You'll be pleased to hear that I am not one of those runners that like to show off their blistered feet to the world (no-one needs to see that!). Although my feet did pinch through the race, once the mud had been scrubbed off and they no longer resembled shrivelled prunes (the entire race I had wet feet from start to finish), I had only one blister on the arch of my foot. This was a considerable improvement from previous races. Still some refining to do but it has given me hope on upping the distance in 2017.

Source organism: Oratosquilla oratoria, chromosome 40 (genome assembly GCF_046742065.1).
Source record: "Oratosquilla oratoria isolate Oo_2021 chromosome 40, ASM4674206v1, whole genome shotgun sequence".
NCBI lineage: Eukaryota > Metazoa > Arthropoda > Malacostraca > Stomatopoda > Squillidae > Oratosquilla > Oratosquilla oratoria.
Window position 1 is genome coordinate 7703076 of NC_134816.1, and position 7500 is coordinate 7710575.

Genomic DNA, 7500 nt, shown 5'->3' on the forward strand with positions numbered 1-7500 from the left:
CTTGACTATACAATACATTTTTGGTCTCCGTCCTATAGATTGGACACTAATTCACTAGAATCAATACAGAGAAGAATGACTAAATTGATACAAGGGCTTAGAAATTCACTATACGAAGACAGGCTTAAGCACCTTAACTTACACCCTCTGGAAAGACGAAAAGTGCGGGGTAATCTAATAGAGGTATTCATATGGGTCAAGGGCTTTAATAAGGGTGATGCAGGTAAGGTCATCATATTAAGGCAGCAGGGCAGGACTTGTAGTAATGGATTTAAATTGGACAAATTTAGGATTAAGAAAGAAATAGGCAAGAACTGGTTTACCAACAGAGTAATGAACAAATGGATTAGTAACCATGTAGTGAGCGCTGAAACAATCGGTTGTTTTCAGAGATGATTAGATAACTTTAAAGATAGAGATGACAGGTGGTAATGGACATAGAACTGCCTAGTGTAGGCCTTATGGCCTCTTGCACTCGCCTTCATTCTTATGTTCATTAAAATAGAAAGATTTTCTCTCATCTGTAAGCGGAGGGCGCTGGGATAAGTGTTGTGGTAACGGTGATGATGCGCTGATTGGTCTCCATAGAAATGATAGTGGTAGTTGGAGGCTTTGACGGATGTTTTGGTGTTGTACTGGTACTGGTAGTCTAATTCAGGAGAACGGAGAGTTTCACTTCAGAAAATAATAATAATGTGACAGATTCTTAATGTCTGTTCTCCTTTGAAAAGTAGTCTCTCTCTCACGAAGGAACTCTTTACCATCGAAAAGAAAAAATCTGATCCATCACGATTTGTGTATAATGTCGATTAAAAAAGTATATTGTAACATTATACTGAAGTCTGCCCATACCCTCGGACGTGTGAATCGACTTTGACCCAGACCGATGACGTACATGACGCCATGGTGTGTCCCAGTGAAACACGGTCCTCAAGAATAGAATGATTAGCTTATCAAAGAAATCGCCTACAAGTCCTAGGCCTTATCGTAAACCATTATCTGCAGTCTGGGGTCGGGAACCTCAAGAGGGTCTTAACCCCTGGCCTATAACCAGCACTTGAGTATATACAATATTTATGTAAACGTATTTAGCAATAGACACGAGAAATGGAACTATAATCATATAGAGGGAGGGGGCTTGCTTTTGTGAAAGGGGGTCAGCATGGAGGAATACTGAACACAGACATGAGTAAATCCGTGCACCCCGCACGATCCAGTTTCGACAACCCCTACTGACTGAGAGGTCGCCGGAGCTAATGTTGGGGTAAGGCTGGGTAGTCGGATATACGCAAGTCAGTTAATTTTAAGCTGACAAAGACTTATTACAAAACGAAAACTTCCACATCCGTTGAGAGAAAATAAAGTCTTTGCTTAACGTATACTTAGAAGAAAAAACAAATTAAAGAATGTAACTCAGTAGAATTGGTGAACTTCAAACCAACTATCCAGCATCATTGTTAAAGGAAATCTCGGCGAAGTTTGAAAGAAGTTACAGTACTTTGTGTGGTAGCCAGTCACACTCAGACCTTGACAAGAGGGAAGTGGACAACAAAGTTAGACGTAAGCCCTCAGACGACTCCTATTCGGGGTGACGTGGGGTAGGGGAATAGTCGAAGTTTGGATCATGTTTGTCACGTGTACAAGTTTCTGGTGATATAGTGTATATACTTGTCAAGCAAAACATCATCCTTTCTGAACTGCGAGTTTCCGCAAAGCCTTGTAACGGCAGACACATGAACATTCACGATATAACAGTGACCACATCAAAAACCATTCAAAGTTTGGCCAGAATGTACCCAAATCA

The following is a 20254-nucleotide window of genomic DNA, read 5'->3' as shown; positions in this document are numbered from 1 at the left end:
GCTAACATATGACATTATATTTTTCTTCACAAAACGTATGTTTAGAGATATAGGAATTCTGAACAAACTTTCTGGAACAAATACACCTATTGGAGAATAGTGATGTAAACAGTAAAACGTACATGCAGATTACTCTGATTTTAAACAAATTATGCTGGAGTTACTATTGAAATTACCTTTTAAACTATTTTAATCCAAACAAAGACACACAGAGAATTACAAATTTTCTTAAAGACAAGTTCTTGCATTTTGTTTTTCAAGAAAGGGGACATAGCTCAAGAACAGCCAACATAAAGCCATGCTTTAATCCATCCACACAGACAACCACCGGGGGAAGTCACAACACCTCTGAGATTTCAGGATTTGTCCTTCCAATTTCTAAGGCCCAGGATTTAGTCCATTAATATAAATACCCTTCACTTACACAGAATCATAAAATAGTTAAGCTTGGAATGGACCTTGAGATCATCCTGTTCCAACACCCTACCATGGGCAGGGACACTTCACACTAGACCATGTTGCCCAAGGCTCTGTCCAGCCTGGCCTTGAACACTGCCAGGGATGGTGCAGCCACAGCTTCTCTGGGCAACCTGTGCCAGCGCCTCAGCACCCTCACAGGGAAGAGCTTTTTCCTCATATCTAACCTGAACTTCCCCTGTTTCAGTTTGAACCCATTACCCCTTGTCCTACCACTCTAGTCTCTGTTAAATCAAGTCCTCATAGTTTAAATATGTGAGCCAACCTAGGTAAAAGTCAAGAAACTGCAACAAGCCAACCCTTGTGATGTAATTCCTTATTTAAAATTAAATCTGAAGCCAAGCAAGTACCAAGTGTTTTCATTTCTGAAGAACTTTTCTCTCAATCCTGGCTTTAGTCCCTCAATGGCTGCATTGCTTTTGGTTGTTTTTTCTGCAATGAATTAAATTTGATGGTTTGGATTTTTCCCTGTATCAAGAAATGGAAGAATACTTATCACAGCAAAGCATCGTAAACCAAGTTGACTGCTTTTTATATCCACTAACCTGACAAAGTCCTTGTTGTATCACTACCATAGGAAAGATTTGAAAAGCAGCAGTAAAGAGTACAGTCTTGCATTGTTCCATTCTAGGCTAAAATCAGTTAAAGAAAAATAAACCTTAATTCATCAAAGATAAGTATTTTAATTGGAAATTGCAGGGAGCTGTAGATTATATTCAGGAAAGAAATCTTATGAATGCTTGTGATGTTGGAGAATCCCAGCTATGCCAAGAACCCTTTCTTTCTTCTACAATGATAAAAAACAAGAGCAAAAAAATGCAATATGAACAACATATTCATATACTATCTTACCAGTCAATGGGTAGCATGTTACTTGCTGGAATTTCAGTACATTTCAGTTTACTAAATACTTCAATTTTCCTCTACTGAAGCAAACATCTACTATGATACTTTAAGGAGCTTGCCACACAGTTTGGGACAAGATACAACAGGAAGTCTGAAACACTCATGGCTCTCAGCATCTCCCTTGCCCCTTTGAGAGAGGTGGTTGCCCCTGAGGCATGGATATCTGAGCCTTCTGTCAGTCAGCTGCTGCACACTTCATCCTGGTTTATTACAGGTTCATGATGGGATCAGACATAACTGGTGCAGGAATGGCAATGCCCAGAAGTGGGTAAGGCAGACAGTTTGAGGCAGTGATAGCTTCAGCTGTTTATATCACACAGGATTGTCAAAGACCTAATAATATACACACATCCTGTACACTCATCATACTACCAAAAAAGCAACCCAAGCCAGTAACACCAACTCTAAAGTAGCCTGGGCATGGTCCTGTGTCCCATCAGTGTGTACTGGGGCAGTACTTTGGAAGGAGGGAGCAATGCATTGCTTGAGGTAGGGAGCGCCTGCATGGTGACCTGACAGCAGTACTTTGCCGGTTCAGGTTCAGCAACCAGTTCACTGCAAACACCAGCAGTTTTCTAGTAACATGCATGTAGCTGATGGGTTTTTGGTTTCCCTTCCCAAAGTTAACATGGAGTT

All in all, on reflection and wonderful hindsight it was a great race. I beat the course record by 30 mins coming in at about 5:45 and was 1st lady and 5th overall. Every race I do feels like my hardest, but I guess when progressing in the world of ultra running where we are all seeing just how far we can push these limits, the battle will always be there!